And he's just as bad. I've sat on the sofa for hours on a Saturday afternoon watching him staring at that flickering box, and only stirring now and again to get himself a beer and the occasional snack for me. The other day I saw him give up weeding the herbaceous border after half an hour, claiming the sun was too hot. Now I'm sorry, but I was sunbathing on the wall right next to him, and I know for a fact that the sun was just moderately warm.

Just yesterday afternoon I found that I had fallen asleep whilst doing a stake-out on the garage roof. As this evidently meant that I was seriously undernourished, I went indoors to refuel. Do you know, it took a solid minute of nagging before that idle woman stopped cooking her own supper and fed me? This despite my exhaustion being so extreme that I went on to the end of the bed upstairs and slept for the rest of the evening. I'm going to have to be stricter with the staff. I can't stand laziness.
Wendesday 22 May. 6.00-8.00 hours

What's this? Why have I, a creature well known for my fondness for the finer things of life, demanded to be let out into the chilly pre-dawn air - and on a Sunday morning at that? It's because I'm being bugged. The little swine almost certainly climbed into my fur as I was hunting in the long grass by the bridge last week, and no amount of scratching has managed to dislodge them. Well there's more than one way to purify a cat's skin.

I relax and enjoy the sunrise, and the sensation of goosebumps elevating my fur. That's about cold enough I estimate. Time to get one of the junior staff out of bed to let me in. Few minutes later, as I suspected, now he's up male staff is making the tea. I trot past him and up the stairs to the bedroom.

'Isn't it sweet?' female staff says a few minutes later. 'Treacle rushed in here and plopped right in the part of the bed where you were lying.'

Sweet indeed. I can feel the slight tickle as the fleas abandon my icy hide for the cuddly human warmth of the bed. These are cat fleas, and can't really thrive on human blood. But everyone will have a lot of fun whilst they discover this. I'm fortunate that they are not really very intelligent.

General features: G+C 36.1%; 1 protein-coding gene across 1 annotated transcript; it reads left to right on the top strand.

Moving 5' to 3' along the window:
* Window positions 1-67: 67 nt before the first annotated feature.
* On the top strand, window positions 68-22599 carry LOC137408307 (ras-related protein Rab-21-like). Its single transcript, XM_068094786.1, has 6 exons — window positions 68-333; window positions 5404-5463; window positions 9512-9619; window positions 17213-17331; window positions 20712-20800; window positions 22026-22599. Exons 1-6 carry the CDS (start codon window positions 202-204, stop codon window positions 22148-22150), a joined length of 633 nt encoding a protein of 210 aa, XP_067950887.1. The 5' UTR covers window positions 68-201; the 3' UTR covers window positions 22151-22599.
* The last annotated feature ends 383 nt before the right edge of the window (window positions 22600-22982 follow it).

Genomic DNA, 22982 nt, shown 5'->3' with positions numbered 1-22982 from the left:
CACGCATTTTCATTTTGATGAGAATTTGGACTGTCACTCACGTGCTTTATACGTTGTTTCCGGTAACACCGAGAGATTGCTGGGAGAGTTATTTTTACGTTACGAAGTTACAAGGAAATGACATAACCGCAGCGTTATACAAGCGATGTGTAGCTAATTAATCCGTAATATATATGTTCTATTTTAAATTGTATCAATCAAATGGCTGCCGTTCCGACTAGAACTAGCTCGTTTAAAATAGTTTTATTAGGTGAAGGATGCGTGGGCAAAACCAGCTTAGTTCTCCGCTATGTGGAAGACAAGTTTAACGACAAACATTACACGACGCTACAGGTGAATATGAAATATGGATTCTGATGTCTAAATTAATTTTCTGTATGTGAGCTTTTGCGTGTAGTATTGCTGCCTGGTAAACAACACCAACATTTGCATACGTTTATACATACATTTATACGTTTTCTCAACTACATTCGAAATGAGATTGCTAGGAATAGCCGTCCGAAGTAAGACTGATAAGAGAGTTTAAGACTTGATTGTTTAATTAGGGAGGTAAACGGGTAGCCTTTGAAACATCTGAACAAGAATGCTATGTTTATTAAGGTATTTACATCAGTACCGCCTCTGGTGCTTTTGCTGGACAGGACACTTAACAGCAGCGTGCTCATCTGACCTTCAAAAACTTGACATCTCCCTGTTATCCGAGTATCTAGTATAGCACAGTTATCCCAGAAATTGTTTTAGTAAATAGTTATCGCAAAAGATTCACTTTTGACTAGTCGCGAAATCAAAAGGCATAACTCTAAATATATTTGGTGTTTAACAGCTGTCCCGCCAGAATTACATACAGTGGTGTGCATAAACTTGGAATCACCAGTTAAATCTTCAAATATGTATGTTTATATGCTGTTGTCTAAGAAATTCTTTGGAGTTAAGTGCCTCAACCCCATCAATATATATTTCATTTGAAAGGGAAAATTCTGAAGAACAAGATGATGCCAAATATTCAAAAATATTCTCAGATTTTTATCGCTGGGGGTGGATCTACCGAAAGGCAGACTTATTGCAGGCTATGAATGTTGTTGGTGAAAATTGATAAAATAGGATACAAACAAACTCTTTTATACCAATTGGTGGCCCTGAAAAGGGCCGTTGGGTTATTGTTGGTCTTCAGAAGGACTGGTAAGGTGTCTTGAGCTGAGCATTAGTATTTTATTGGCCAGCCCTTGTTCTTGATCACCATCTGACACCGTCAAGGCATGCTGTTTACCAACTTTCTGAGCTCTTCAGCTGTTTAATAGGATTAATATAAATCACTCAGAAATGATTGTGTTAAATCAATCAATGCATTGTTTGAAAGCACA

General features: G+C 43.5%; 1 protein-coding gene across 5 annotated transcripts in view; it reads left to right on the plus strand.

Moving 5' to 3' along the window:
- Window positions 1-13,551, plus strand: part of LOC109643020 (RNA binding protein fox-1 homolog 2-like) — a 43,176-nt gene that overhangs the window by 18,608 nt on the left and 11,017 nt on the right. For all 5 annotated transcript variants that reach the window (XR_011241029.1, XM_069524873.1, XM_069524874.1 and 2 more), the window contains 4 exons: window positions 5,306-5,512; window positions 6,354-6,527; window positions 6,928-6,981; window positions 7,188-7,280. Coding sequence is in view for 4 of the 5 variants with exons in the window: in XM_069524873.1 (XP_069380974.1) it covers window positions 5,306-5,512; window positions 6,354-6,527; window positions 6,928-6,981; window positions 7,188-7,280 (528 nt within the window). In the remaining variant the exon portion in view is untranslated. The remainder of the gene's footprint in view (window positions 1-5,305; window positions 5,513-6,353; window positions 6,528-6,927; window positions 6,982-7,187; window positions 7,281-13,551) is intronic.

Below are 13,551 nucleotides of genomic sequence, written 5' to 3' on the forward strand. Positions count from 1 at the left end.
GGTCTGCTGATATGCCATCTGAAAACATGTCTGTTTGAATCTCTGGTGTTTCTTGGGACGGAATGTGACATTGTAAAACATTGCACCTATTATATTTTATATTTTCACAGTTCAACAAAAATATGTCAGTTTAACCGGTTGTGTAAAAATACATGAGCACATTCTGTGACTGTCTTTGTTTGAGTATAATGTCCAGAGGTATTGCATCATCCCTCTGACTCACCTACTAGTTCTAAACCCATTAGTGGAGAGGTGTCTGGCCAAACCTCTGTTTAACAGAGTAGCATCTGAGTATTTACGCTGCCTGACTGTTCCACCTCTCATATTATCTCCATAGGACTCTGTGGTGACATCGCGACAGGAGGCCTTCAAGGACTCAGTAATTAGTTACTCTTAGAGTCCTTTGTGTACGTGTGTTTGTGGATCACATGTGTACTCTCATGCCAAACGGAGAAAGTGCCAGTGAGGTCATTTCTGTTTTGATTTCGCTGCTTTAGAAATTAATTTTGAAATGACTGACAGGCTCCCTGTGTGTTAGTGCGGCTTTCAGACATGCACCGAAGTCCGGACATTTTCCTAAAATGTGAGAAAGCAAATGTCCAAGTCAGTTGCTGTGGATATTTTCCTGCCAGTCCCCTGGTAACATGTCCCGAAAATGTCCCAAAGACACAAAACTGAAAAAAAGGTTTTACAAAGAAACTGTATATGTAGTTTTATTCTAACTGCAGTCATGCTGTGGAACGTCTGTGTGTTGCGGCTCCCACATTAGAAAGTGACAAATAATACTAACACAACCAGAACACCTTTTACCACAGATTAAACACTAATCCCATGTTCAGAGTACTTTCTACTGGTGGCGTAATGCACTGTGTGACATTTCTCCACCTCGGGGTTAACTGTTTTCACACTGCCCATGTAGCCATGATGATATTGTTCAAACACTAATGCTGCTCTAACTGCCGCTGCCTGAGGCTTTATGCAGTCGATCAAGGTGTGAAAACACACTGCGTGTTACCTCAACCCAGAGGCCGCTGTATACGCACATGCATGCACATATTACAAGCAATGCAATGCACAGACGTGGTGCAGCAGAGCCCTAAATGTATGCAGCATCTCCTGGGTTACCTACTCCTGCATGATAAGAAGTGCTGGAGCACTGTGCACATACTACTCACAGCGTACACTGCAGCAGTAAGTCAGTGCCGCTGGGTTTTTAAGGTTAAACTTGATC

The fleas, I mean.
Sunday 12 May. 4.00-4.30 hours
Falling for you
Part of my job is to supervise and protect the junior staff. This is not without its hazards, as will be seen.

It's 4 a.m. and all through the house, several creatures are stirring, though not, in fact, a mouse. (I disembowelled the last of these sneaky little infiltrators a month ago, and Darwinism has taught the survivors that HQ is not a safe place to be.) No, female staff is stirring because she is quietly seething that male staff got back at 1 am smelling very strongly of beer (Old Woolsack peculiar, my nose informs me, with an underlying tequila bouquet.)

Probably the latter has given male staff the pounding head and queasy stomach that has him seeking medicaments from the downstairs kitchen drawer. Naturally, as is my duty, I precede him downstairs to ensure that all is well. Aha! Movement? Some dirty rat trying to sneak in through the window? Has another bat got in? Frozen into invisibility on the staircase, I shiver with anticipation (the last bat was such fun...) and stare intently at the moving shadow.

False alarm. Just the wind moving shadows from the streetlight. Instinct and superb reflexes shoot me upstairs just as a heavy clod-hopping foot descends on my neck. I pause two steps up and watch with interest as male staff takes the final flight of steps on shoulder, backside, ribs, and ..shoulder? Ah, no, chin.

Thanks to my lightning reactions, no harm was done. Hair mussed mildly, and dignity slightly wounded, but trivial stuff really. Basically I'm fine. Still, junior staff might have checked me over before they took him to casualty. I wonder if they'll treat his hangover whilst he's there?